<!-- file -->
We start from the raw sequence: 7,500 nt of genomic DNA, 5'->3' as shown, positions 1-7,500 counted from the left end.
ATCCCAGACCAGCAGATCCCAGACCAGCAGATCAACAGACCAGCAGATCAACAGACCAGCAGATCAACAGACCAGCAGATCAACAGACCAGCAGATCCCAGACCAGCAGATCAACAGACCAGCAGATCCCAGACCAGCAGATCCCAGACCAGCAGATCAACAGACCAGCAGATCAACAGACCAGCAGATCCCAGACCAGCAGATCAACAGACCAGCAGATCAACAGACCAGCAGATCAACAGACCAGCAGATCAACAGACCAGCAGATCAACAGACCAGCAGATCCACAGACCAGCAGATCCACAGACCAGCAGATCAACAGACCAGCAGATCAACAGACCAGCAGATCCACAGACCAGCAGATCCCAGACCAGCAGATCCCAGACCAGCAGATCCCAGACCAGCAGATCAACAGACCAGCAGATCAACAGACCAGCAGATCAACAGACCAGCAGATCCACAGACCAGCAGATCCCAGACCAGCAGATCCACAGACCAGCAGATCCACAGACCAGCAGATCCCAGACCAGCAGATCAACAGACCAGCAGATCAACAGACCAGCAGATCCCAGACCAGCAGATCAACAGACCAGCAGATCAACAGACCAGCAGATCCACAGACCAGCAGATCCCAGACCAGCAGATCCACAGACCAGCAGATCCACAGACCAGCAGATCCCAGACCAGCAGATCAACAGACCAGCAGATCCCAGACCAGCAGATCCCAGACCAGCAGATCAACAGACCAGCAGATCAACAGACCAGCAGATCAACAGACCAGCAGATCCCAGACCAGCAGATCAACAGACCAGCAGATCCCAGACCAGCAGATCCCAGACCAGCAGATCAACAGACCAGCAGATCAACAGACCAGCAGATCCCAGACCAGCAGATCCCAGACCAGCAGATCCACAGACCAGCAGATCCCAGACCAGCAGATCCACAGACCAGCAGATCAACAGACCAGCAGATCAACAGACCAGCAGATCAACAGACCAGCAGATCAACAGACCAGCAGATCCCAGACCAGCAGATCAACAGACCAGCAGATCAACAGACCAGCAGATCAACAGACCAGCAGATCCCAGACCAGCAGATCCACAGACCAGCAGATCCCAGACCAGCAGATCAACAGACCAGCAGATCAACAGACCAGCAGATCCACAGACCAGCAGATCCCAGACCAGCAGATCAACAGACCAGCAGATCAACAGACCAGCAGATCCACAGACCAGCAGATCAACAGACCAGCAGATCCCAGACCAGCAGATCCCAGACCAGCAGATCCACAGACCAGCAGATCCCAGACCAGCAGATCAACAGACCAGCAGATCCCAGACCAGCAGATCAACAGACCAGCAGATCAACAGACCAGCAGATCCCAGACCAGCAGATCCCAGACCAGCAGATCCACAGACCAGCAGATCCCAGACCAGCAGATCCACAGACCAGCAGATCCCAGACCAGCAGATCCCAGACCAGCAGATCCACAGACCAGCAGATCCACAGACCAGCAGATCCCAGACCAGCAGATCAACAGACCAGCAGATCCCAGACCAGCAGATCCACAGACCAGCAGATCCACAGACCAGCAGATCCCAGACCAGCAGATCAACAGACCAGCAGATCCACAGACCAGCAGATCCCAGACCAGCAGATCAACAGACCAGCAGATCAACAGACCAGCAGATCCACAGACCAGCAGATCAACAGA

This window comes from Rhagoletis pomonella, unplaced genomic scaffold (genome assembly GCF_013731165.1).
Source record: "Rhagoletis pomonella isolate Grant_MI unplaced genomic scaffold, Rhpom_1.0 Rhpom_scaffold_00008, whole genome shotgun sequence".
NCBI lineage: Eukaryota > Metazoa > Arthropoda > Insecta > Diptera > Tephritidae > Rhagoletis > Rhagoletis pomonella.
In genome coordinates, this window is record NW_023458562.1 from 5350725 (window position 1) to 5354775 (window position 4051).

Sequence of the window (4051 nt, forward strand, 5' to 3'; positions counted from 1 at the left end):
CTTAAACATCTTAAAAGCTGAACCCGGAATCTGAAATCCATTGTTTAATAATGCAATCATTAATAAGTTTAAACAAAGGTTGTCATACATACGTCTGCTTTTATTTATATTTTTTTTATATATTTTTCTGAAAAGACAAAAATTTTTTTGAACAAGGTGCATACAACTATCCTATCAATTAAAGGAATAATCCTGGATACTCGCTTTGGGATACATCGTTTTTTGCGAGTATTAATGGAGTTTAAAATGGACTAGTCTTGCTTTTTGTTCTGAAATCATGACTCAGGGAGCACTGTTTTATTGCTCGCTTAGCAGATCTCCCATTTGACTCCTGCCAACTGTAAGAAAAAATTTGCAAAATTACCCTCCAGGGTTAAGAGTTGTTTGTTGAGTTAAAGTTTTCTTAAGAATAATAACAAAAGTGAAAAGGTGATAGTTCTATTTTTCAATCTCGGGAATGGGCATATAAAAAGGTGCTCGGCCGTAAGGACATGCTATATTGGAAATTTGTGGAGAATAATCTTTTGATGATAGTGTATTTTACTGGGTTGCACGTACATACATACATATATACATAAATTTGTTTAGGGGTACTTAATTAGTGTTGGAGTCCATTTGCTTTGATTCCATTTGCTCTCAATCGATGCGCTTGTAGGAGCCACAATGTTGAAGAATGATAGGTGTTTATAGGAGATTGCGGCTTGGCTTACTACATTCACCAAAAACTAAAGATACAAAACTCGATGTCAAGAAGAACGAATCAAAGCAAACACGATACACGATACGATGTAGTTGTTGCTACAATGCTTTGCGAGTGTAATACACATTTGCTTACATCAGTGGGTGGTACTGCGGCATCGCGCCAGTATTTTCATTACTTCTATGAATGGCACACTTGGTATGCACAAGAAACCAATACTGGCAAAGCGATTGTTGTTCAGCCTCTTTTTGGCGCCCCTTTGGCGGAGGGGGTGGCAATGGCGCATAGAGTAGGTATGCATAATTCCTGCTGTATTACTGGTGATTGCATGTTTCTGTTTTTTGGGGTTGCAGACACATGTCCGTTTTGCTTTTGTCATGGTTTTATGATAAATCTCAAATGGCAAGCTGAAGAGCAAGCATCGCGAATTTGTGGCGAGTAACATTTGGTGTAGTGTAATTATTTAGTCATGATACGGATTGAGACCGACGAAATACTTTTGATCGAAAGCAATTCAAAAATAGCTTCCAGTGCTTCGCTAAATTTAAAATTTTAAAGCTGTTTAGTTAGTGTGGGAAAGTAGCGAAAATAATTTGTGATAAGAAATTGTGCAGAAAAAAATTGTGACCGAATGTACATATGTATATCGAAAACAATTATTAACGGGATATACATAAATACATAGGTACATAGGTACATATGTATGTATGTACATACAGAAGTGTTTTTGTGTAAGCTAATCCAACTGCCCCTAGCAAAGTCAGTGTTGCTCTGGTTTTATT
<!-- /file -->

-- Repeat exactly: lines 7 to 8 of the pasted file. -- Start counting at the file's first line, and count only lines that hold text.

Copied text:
Sequence of the window (4051 nt, forward strand, 5' to 3'; positions counted from 1 at the left end):
CTTAAACATCTTAAAAGCTGAACCCGGAATCTGAAATCCATTGTTTAATAATGCAATCATTAATAAGTTTAAACAAAGGTTGTCATACATACGTCTGCTTTTATTTATATTTTTTTTATATATTTTTCTGAAAAGACAAAAATTTTTTTGAACAAGGTGCATACAACTATCCTATCAATTAAAGGAATAATCCTGGATACTCGCTTTGGGATACATCGTTTTTTGCGAGTATTAATGGAGTTTAAAATGGACTAGTCTTGCTTTTTGTTCTGAAATCATGACTCAGGGAGCACTGTTTTATTGCTCGCTTAGCAGATCTCCCATTTGACTCCTGCCAACTGTAAGAAAAAATTTGCAAAATTACCCTCCAGGGTTAAGAGTTGTTTGTTGAGTTAAAGTTTTCTTAAGAATAATAACAAAAGTGAAAAGGTGATAGTTCTATTTTTCAATCTCGGGAATGGGCATATAAAAAGGTGCTCGGCCGTAAGGACATGCTATATTGGAAATTTGTGGAGAATAATCTTTTGATGATAGTGTATTTTACTGGGTTGCACGTACATACATACATATATACATAAATTTGTTTAGGGGTACTTAATTAGTGTTGGAGTCCATTTGCTTTGATTCCATTTGCTCTCAATCGATGCGCTTGTAGGAGCCACAATGTTGAAGAATGATAGGTGTTTATAGGAGATTGCGGCTTGGCTTACTACATTCACCAAAAACTAAAGATACAAAACTCGATGTCAAGAAGAACGAATCAAAGCAAACACGATACACGATACGATGTAGTTGTTGCTACAATGCTTTGCGAGTGTAATACACATTTGCTTACATCAGTGGGTGGTACTGCGGCATCGCGCCAGTATTTTCATTACTTCTATGAATGGCACACTTGGTATGCACAAGAAACCAATACTGGCAAAGCGATTGTTGTTCAGCCTCTTTTTGGCGCCCCTTTGGCGGAGGGGGTGGCAATGGCGCATAGAGTAGGTATGCATAATTCCTGCTGTATTACTGGTGATTGCATGTTTCTGTTTTTTGGGGTTGCAGACACATGTCCGTTTTGCTTTTGTCATGGTTTTATGATAAATCTCAAATGGCAAGCTGAAGAGCAAGCATCGCGAATTTGTGGCGAGTAACATTTGGTGTAGTGTAATTATTTAGTCATGATACGGATTGAGACCGACGAAATACTTTTGATCGAAAGCAATTCAAAAATAGCTTCCAGTGCTTCGCTAAATTTAAAATTTTAAAGCTGTTTAGTTAGTGTGGGAAAGTAGCGAAAATAATTTGTGATAAGAAATTGTGCAGAAAAAAATTGTGACCGAATGTACATATGTATATCGAAAACAATTATTAACGGGATATACATAAATACATAGGTACATAGGTACATATGTATGTATGTACATACAGAAGTGTTTTTGTGTAAGCTAATCCAACTGCCCCTAGCAAAGTCAGTGTTGCTCTGGTTTTATT